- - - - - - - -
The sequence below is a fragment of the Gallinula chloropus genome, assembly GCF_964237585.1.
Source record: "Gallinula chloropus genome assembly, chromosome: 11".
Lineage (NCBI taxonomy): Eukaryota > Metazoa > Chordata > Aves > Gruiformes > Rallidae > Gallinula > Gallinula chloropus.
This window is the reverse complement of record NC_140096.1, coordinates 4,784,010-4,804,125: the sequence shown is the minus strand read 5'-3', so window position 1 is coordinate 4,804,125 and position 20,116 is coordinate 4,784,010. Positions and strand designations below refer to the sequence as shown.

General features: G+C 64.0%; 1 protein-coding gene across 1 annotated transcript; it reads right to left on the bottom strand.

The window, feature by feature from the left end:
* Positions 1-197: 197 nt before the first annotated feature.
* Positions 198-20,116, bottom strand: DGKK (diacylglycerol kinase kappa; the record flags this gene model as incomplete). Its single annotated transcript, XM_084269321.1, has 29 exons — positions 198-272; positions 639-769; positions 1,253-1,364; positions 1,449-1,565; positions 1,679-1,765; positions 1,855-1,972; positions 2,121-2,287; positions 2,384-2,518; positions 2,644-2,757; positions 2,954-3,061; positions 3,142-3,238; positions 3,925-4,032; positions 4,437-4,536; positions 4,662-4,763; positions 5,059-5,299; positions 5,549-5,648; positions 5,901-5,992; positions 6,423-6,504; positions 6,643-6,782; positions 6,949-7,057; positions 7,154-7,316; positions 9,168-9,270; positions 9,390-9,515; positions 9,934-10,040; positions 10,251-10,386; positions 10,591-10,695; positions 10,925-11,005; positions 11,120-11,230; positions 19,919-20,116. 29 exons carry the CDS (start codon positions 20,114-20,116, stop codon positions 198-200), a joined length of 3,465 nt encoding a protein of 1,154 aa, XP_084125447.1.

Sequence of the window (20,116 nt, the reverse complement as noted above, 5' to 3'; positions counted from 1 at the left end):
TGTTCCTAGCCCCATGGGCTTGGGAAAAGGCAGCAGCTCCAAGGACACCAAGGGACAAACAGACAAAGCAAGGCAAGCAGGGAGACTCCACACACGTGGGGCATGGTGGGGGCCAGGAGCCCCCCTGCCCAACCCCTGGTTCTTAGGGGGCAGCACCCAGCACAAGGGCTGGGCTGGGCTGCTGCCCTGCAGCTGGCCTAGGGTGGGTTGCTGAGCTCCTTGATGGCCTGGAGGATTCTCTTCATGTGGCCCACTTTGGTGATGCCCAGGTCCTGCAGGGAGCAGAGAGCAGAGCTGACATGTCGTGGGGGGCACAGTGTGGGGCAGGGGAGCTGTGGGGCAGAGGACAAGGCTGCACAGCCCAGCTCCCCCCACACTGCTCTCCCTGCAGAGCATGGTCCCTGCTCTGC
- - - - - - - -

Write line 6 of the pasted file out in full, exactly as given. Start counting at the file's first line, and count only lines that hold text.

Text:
The window, feature by feature from the left end: